Renegade raises a ruckus at Vail Film Festival |

Renegade raises a ruckus at Vail Film Festival

Charlie Owen
Vail, CO Colorado
Special to the DailyKevin Smith, perhaps known best for his cult classic "Clerks," and his Jay and Silent Bob characters will receive The Vail Film Festival's Renegade Award Saturday night

VAIL, Colorado “-Actor, writer and director Kevin Smith will receive The Renegade Award Saturday night during a ceremony at the Vail Film Festival in Vail, Colorado, and he said it couldn’t have come at a better time.

“I was so depressed after ‘Zack and Miri Make a Porno’ kind of fizzled at the box office. I was so disappointed,” Smith said during a phone interview from his home in Los Angeles. “When I got the invite and they said they would like to give me The Renegade Award I said, ‘You guys came along at the right time. Absolutely, I would love to be there.'”

Film festival founder Scott Cross said the award honors those with a rebellious spirit.

“The Renegade Award honors filmmakers and actors who are risk takers, that cut their own path and make it possible for others to follow their lead.”

It’s safe to say that Smith certainly fits that criteria. From his first film “Clerks,” an expletive-laden slacker saga shot in black and white that has become Smith’s signature film, to his latest love story/sex comedy, “Zack and Miri Make a Porno,” he’s certainly no stranger to controversy or taking risks.

Oddly enough, though, Smith doesn’t consider himself a renegade at all.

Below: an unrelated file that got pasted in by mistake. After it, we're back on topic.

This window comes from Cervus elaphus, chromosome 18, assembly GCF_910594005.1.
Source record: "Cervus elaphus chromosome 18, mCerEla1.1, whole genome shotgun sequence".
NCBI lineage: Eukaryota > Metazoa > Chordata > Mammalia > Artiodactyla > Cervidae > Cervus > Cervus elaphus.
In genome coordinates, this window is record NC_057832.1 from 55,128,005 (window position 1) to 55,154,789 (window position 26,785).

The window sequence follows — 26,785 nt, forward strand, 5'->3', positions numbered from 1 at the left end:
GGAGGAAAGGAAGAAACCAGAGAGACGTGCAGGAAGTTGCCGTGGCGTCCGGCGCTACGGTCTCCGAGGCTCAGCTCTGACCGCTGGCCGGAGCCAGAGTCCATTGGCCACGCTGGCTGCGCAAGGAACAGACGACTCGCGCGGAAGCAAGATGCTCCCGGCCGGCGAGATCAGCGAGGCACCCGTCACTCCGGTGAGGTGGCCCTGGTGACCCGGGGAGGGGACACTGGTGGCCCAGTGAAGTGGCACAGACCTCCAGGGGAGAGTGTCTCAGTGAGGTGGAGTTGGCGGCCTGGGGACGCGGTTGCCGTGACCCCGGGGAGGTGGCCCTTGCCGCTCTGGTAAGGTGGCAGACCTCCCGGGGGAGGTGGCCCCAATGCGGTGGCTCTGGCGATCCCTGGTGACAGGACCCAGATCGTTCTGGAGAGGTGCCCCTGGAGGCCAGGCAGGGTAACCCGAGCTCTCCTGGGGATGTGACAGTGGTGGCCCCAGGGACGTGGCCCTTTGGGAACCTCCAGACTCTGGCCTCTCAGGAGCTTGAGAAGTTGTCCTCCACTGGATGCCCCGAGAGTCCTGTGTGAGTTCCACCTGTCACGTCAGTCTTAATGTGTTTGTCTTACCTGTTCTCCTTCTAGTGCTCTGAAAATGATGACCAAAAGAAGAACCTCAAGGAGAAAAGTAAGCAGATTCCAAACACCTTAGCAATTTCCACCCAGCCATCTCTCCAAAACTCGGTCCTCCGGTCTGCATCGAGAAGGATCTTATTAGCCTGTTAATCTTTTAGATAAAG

“A renegade would make something that has no audience whatsoever, and I guess my critics would say I’ve done that from time to time … A true renegade is like ‘f— the audience’ and then makes flicks that nobody likes to watch but themselves. So I’m not a renegade, I’m a conformist. What I do is go out there and try to entertain and that’s conforming to the norm, sadly,” Smith said.

And although Smith refutes the claim that he’s a controversial artist, he did say that staying true to his vision as a filmmaker does, surprisingly, offend some people.

“You kind of make the ideal movie for yourself and then you hope other people enjoy it as well … and sometimes it causes a ruckus,” Smith said.

Of course, for every person who dismisses Smith’s work as adolescent or offensive, there are plenty of fans who are entertained by it.

“I like his movies,” said Vail resident Ryan Ross. “‘Clerks’ was the first one I saw. I started watching it when I was 16 and loved it, the black and white, and ‘Mallrats’ is one of my favorites. I’ve seen most of them except for ‘Clerks II.'”

Another Vail resident, Charlie Ebelen, agreed.

“I probably like ‘Mallrats’ the best. There’s fairly unpredictable stuff in his movies and the characters are kind of crass and you have to pay attention to the dialogue to catch all the jokes,” Edelen said.

‘It never feels like work’